Users of the WELL take over their online community

-Salon Media Group (SLNM.PK) and The Well Group, 
Inc. today jointly announced that The WELL is now under the ownership of The Well Group, 
Inc., a private investment group composed of long-time WELL members.
The Well Group, Inc. consists entirely of long-time WELL users with an average tenure  exceeding 20 years.

The purchase marks the first major online business taken private by users of  the business itself. 
via Diigo

Update:Just wondering, and totally speculative. Just like the WELL, Second Life is almost entirely user generated. Suppose, just suppose, that the new strategy does not work out, that growth remains flat while the new projects work out really well. Suppose Linden Lab would consider selling Second Life – would (a group of) residents be able to buy the place? Or would everybody just flock to alternatives such as OpenSim?

The WELL interviews Howard Rheingold, and maybe you should join us

There is a fascinating discussion going on at The WELL, where Howard Rheingold is being interviewed by community members about this book Net Smart.

The discussion is wide-ranging. Howard provides plenty of links to useful resources about crap detection, journalism, education, and all things helping people to thrive online. The interview goes beyond the “howto” stuff (as does the book), and interviewers also ask Howard about the vision of early internet pioneers, whether or not some of these not yet fulfilled visions are being realized now, and about the internet as an augmentation of our capabilities. There are even stories about Gorbachev at a time long before he came to power.

The WELL is one of the oldest web communities. Wikipedia:

The WELL was started by Stewart Brand and Larry Brilliant in 1985, and the name is partially a reference to some of Brand’s earlier projects, including the Whole Earth Catalog.

One can read the discussion for free. I’m a member, and I find the conferences (discussion forums) most compelling – I can be found most often at the conference about virtual communities (in the broad sense of a discussion of the social consequences of online communities and networks) – and in that conference I try to contribute regularly to the topic about digital culture. The WELL is not free and members use their real names. There is an intimacy which is very special. Even though this is a text-based, asynchronous forum, I experience a certain co-presence which matters a lot to me. Anyhow, if you decide to give it a try, give me a shout!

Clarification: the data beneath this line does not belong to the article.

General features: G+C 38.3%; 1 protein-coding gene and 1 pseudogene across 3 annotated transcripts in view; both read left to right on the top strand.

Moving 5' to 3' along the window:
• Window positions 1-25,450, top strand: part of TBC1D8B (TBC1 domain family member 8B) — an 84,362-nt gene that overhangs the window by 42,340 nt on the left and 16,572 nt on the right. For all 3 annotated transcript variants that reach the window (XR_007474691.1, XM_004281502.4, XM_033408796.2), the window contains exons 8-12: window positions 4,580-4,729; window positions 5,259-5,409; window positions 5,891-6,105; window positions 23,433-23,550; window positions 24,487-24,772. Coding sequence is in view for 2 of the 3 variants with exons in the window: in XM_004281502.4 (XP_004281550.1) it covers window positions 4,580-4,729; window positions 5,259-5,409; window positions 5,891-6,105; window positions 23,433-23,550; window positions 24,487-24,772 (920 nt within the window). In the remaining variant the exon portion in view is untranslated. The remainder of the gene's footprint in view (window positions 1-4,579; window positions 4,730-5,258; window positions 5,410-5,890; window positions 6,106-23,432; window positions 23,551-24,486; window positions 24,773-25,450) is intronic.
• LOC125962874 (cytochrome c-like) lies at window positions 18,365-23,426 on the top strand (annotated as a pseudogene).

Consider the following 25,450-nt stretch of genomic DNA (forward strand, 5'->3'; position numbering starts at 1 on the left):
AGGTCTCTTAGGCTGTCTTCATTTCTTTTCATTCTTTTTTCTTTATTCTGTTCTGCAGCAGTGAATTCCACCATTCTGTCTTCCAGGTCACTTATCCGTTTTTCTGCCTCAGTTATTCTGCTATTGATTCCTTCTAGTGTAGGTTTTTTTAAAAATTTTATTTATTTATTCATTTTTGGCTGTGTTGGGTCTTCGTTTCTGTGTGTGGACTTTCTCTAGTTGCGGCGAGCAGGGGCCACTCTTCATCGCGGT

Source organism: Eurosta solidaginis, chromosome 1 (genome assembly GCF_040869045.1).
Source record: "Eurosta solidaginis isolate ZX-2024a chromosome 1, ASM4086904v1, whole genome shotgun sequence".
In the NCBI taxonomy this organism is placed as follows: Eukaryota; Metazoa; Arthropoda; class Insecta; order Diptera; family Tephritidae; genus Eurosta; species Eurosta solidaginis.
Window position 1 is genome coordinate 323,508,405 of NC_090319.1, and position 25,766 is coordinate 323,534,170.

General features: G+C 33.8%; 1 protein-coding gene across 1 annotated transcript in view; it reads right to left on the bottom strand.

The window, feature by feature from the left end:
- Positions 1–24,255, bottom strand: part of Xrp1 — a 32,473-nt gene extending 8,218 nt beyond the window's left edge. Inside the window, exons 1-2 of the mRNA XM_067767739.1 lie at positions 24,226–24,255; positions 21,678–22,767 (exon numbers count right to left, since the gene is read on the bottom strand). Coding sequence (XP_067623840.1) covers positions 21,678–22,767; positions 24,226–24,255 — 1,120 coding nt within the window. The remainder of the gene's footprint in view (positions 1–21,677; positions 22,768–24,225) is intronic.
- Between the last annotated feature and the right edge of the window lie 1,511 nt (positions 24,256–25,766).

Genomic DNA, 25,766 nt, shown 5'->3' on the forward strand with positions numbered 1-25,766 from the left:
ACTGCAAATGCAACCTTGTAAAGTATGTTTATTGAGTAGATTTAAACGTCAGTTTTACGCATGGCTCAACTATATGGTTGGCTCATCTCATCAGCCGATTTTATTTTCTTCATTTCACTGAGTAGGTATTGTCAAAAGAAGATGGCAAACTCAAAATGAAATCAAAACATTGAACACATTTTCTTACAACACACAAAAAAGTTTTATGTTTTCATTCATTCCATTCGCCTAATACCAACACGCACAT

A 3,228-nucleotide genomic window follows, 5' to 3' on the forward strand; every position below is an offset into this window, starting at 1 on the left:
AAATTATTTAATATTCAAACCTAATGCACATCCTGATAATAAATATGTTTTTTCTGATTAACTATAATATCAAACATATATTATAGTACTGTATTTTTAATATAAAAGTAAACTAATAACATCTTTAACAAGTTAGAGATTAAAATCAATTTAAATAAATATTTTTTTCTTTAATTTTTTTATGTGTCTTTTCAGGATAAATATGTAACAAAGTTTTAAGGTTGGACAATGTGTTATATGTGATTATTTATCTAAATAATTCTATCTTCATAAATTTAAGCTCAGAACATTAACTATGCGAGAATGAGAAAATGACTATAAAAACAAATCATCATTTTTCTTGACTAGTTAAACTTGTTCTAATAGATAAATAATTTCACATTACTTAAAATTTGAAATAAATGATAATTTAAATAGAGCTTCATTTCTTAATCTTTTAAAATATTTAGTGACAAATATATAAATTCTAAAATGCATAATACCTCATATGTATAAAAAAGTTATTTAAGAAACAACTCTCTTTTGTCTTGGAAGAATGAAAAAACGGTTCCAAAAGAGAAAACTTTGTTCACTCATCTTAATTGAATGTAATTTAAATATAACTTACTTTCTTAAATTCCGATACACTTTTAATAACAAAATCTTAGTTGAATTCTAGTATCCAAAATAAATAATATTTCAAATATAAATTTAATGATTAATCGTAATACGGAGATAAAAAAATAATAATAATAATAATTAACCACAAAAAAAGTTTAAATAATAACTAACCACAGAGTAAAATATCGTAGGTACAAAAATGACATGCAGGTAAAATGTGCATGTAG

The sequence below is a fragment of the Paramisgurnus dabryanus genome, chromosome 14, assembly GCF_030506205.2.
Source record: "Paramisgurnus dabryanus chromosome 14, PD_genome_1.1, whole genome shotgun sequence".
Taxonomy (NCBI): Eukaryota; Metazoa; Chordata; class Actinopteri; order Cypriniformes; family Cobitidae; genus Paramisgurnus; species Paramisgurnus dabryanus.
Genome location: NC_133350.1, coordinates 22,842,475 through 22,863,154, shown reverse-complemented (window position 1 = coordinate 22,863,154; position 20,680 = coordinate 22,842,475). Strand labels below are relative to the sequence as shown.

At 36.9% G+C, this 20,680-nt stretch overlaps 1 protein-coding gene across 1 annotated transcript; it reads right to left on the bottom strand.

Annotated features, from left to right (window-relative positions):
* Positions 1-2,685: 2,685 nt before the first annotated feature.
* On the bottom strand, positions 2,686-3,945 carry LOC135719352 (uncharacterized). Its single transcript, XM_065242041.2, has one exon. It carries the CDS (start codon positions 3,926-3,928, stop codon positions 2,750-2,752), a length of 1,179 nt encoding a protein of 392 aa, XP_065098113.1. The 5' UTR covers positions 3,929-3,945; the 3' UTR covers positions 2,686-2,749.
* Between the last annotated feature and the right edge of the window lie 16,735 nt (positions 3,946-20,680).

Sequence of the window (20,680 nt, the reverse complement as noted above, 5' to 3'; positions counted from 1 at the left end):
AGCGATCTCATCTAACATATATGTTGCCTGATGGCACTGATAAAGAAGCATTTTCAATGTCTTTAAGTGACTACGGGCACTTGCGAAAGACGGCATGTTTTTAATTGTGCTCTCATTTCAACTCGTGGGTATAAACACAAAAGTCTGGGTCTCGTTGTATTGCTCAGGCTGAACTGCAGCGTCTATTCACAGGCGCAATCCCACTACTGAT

Rehearsing the day that we’ll program matter

So I’ve been monitoring that State of the World 2011 conversation on The WELL (with Bruce Sterling and Jon Lebkowski), learning about design fiction (see also critical design) and watching an awesome video about Claytronics (programmable matter). Sterling, on his blog Beyond the Beyond: “Check out this bonkers Discovery Channel treatment of some Carnegie Mellon nano-visionary weirdness.”

The video made me think that what we currently do in Second Life and OpenSim is sometimes a kind of design fiction, making people used to programming virtual matter, preparing them for the day when we actually program ‘physical’ matter. When could it become feasible, when will it have an impact on the economy? I’ve no idea, but I asked on Quora (skipping for now the question whether we’ll be happy in such a world, and how long it will last before doomsday becomes reality).